Today was the first day that we were taught to “palpate” in our practical class. Basically, we are given a part of the skeleton-or other bodily structures-and asked to find it. There are a lot of purposes for palpation. Although, I admit my knowledge about this subject is quite limited as I just started the massage therapy course. In the future we will be asked to “palpate” to make decisions about a client’s condition, but today we were using certain “landmarks” to determine where our “draping lines” are located. For example, when one massages the back, the draping (also known as a sheet) is brought down to expose the back. We are supposed to use body “landmarks” in order to know how far down the sheet is to go. Sounds simple enough? Not exactly.
You see. We’re expected to know both the laymen’s terms for the body part, for example the lower back, and the proper nomenclature. Your hip is not just called a hip you know. In fact, the bone that your massage therapist uses to determine the draping line on your back is called the “posterior superior iliac spine,” and the back of your lower leg is called the “inferior aspect of the iliac crest.” I mean, seriously, who comes up with these things? To all of those people who are sceptical about massage therapists out there, we are not just crazy quacks waiting to make your “happy ending” come true. We are highly, specialised trained people. Well, at least in Ontario and British Columbia we are. In Ontario you have to put in 2200 hours before you can become a Registered Massage therapist (RMT), and in B.C. it’s about 3000 hours respectively. That isn’t even taking into consideration the crazy insane provincial board exams we have to pass. If even just a centametre of our massage table is showing during this provincially sanctioned exam, we fail. We could be wearing the wrong coloured pants and they will fail us.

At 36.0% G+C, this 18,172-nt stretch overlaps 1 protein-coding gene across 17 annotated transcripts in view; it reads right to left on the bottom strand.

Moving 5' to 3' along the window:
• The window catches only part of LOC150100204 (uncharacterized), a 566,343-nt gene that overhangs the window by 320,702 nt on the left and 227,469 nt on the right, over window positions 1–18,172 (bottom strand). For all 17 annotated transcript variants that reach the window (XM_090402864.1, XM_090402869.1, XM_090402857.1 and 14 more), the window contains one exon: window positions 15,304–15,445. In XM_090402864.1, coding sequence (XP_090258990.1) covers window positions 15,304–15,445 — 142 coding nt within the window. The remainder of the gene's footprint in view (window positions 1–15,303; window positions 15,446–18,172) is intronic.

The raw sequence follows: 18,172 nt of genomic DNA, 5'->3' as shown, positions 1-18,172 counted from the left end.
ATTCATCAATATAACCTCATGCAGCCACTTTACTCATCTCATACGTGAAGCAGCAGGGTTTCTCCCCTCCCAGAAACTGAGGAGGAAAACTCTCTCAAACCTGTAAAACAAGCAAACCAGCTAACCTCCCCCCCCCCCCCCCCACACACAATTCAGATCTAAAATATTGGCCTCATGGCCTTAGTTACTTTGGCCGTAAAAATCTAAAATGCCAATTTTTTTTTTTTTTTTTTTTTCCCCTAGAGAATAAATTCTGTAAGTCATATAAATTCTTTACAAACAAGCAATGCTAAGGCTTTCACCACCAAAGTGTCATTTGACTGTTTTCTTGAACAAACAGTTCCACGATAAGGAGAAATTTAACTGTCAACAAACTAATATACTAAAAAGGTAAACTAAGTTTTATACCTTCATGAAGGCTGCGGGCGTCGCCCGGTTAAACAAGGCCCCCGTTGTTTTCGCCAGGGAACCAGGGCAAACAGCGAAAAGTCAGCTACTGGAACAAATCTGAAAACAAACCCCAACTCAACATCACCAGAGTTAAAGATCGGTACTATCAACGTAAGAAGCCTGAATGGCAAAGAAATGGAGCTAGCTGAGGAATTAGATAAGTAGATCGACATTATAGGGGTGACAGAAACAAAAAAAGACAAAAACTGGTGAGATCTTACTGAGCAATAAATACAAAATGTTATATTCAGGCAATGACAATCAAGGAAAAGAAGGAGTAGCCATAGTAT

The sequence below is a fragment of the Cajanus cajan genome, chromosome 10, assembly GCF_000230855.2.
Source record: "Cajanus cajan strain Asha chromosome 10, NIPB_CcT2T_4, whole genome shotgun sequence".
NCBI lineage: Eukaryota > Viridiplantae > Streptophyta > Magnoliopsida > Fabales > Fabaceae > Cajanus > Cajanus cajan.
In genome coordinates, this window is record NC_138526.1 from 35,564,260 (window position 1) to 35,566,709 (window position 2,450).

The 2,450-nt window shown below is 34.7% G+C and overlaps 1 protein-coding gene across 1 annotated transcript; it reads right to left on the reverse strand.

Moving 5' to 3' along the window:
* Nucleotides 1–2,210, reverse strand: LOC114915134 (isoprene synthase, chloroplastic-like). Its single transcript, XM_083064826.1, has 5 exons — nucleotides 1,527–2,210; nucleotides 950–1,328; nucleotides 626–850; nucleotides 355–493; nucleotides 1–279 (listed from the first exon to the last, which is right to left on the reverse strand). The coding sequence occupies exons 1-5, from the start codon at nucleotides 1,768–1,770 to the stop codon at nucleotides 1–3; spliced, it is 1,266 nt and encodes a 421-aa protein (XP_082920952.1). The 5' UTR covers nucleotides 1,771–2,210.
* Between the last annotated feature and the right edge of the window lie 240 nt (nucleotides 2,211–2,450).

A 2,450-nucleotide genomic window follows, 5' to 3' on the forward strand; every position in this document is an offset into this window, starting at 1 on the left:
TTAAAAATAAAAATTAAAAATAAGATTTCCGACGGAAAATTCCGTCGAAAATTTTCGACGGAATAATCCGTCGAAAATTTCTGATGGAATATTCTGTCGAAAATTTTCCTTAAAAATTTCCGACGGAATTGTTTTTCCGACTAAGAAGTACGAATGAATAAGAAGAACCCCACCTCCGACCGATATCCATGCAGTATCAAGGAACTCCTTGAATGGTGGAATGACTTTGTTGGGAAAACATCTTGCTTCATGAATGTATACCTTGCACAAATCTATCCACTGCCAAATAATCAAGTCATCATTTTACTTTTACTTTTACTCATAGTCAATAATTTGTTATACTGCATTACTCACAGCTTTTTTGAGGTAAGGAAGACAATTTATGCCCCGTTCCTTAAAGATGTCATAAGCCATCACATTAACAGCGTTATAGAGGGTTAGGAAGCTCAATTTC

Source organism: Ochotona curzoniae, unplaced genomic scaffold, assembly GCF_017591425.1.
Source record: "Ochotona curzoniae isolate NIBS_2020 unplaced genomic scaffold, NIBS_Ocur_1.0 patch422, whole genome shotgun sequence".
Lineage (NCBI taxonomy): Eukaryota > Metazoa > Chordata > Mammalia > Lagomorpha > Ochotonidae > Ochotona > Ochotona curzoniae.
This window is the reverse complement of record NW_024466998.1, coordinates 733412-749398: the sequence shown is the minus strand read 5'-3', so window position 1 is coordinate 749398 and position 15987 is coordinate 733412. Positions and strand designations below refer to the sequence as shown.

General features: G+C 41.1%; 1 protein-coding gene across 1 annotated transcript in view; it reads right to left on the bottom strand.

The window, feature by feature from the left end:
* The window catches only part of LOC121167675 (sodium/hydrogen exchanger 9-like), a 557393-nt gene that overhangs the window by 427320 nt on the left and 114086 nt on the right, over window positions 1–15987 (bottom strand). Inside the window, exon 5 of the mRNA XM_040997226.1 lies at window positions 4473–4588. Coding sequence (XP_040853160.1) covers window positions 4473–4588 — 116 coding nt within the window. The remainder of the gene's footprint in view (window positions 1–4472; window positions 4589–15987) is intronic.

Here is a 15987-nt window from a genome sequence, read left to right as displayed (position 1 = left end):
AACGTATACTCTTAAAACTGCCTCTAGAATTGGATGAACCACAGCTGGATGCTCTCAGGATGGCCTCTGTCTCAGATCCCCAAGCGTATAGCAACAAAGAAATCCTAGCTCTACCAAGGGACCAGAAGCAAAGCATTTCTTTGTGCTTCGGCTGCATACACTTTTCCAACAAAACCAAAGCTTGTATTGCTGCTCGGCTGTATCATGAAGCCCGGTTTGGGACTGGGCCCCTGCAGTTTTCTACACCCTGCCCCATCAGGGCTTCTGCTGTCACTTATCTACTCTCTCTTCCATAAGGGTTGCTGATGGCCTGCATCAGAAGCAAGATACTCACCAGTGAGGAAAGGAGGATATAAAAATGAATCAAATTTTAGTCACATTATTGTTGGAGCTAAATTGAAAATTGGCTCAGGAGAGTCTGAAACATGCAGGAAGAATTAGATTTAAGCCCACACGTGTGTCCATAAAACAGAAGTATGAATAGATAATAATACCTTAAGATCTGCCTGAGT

How crazy strict you think? Yes and rightfully so. We’re touching people’s bodies. How many people can say that their profession allows them to touch naked bodies? We have to respect this prvelege and treat it just as that, a privelege. And, as I have alredy mentioned, we’re paid to ensure people get treated for their injuries and if we don’t have the proper training, those people will end up with further complications. I just have to keep telling myself when I’m sitting through fifteen hours of anatomy class a week or when my instructor asks me to palpate my own xyophoid process so that I know where to draw the sheets down to when undraping to massage someone’s head, neck and shoulders.
PS: please excuse the typing errors-my computer is not allowing me to edit. : that thisll worth it and that even though I may not have a xyphoid rocess, I canit!